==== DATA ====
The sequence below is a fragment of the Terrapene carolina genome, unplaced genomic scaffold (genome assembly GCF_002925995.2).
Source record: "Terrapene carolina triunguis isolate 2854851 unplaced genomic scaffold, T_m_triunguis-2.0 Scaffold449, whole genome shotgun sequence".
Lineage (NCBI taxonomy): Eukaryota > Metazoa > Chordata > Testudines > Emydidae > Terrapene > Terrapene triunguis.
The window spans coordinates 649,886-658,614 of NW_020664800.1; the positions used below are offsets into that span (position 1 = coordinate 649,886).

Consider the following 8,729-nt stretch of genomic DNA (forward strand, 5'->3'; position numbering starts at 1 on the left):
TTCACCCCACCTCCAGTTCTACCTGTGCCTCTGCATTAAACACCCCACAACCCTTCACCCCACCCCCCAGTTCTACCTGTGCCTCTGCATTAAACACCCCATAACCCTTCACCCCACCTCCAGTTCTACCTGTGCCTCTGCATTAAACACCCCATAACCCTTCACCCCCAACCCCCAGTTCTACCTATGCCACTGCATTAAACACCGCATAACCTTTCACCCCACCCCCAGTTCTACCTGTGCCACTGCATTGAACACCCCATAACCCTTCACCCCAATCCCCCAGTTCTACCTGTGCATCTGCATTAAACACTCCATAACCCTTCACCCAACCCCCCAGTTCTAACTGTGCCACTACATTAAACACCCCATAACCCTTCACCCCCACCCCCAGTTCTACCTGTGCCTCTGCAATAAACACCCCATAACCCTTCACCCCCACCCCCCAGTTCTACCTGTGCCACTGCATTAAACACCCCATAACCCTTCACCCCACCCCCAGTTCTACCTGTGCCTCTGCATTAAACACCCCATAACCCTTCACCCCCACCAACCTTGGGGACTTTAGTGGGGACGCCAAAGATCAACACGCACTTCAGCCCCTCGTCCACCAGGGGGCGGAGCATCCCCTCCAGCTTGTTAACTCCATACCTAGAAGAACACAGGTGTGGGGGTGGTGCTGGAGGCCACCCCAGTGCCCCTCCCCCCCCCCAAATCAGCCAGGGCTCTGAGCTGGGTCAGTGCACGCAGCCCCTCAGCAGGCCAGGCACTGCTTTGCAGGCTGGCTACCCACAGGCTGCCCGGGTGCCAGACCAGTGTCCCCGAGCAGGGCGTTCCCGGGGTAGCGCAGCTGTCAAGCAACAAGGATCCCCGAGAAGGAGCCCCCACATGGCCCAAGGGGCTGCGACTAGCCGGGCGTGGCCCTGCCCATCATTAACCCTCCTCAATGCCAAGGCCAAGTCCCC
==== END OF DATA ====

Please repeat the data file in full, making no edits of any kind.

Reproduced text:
The sequence below is a fragment of the Terrapene carolina genome, unplaced genomic scaffold (genome assembly GCF_002925995.2).
Source record: "Terrapene carolina triunguis isolate 2854851 unplaced genomic scaffold, T_m_triunguis-2.0 Scaffold449, whole genome shotgun sequence".
Lineage (NCBI taxonomy): Eukaryota > Metazoa > Chordata > Testudines > Emydidae > Terrapene > Terrapene triunguis.
The window spans coordinates 649,886-658,614 of NW_020664800.1; the positions used below are offsets into that span (position 1 = coordinate 649,886).

Consider the following 8,729-nt stretch of genomic DNA (forward strand, 5'->3'; position numbering starts at 1 on the left):
TTCACCCCACCTCCAGTTCTACCTGTGCCTCTGCATTAAACACCCCACAACCCTTCACCCCACCCCCCAGTTCTACCTGTGCCTCTGCATTAAACACCCCATAACCCTTCACCCCACCTCCAGTTCTACCTGTGCCTCTGCATTAAACACCCCATAACCCTTCACCCCCAACCCCCAGTTCTACCTATGCCACTGCATTAAACACCGCATAACCTTTCACCCCACCCCCAGTTCTACCTGTGCCACTGCATTGAACACCCCATAACCCTTCACCCCAATCCCCCAGTTCTACCTGTGCATCTGCATTAAACACTCCATAACCCTTCACCCAACCCCCCAGTTCTAACTGTGCCACTACATTAAACACCCCATAACCCTTCACCCCCACCCCCAGTTCTACCTGTGCCTCTGCAATAAACACCCCATAACCCTTCACCCCCACCCCCCAGTTCTACCTGTGCCACTGCATTAAACACCCCATAACCCTTCACCCCACCCCCAGTTCTACCTGTGCCTCTGCATTAAACACCCCATAACCCTTCACCCCCACCAACCTTGGGGACTTTAGTGGGGACGCCAAAGATCAACACGCACTTCAGCCCCTCGTCCACCAGGGGGCGGAGCATCCCCTCCAGCTTGTTAACTCCATACCTAGAAGAACACAGGTGTGGGGGTGGTGCTGGAGGCCACCCCAGTGCCCCTCCCCCCCCCCAAATCAGCCAGGGCTCTGAGCTGGGTCAGTGCACGCAGCCCCTCAGCAGGCCAGGCACTGCTTTGCAGGCTGGCTACCCACAGGCTGCCCGGGTGCCAGACCAGTGTCCCCGAGCAGGGCGTTCCCGGGGTAGCGCAGCTGTCAAGCAACAAGGATCCCCGAGAAGGAGCCCCCACATGGCCCAAGGGGCTGCGACTAGCCGGGCGTGGCCCTGCCCATCATTAACCCTCCTCAATGCCAAGGCCAAGTCCCC